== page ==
Justice David Saxe wrote in the 4-0 ruling that the state and not the courts were the proper place to police the class size spending.
"The Legislature’s intent to grant the State Education Department original jurisdiction over claimed failures of compliance with its directives is apparent from the overall legislative scheme,” he wrote in the decision.
The suit called into question how $760 million in state money given to the city to reduce class size was spent. The money was distributed after a 2007 court decision said city children were being denied a decent education. The state legislature then passed a measure granting the additional funding.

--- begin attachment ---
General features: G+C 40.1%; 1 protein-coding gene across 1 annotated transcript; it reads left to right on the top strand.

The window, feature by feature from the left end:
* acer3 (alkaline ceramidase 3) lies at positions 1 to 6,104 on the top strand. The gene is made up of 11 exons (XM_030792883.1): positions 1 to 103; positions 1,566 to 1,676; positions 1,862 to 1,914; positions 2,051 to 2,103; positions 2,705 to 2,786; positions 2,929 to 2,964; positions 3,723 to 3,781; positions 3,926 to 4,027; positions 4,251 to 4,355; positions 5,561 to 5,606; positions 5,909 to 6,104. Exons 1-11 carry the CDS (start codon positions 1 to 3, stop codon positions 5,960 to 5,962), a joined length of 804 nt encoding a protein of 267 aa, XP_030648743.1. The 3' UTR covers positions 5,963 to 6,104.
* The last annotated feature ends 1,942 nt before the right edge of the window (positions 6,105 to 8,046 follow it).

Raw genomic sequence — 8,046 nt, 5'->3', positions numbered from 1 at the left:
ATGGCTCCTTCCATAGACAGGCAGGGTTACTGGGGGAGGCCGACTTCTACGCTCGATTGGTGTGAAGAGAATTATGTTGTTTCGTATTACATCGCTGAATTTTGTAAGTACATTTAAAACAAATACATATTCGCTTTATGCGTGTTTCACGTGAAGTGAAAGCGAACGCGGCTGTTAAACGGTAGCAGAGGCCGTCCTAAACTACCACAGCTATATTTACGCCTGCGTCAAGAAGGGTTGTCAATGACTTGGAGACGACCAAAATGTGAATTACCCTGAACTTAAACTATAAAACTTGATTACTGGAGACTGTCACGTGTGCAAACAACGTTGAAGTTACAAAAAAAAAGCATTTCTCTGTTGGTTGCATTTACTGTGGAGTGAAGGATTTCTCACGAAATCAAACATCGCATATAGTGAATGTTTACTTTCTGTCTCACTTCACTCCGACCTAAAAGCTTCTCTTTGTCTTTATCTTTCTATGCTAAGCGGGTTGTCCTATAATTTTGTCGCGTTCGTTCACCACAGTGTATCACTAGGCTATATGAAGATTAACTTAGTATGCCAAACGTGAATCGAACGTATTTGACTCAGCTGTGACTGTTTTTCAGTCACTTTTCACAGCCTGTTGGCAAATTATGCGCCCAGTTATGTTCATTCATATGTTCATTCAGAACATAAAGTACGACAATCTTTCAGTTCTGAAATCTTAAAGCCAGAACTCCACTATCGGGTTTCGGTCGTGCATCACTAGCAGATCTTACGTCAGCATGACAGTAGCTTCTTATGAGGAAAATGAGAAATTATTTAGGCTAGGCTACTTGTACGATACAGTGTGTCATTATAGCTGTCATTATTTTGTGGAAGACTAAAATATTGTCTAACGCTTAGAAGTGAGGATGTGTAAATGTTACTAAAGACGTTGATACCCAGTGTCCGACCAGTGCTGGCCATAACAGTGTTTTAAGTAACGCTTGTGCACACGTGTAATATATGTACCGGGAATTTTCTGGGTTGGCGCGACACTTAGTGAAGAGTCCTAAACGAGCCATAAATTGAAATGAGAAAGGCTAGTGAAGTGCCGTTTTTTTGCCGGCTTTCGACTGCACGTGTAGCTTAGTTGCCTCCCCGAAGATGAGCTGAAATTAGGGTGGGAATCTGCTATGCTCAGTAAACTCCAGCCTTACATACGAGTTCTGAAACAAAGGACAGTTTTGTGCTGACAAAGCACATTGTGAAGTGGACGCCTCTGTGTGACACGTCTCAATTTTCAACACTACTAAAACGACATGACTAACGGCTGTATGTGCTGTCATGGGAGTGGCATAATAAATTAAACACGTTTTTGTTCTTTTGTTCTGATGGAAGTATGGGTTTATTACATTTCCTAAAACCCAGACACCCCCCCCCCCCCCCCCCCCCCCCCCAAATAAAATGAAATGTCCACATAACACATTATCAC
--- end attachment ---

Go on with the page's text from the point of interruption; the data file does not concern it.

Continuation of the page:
“We are pleased with the Court’s ruling as we have continually said that we firmly believed this case was without merit,” said Schools Chancellor Dennis Walcott in a statement. “As evidenced by the State’s approval of our C4E [Contracts for Excellence] class size reduction plan every year the law was in effect, we’ve remained committed to minimizing the growth of class size in all of our schools.”
The UFT will now reportedly go the legislative route in pushing for reduced class size.
“The class size issue is not one that is going to go away,” teacher union president Michael Mulgrew told The New York Times.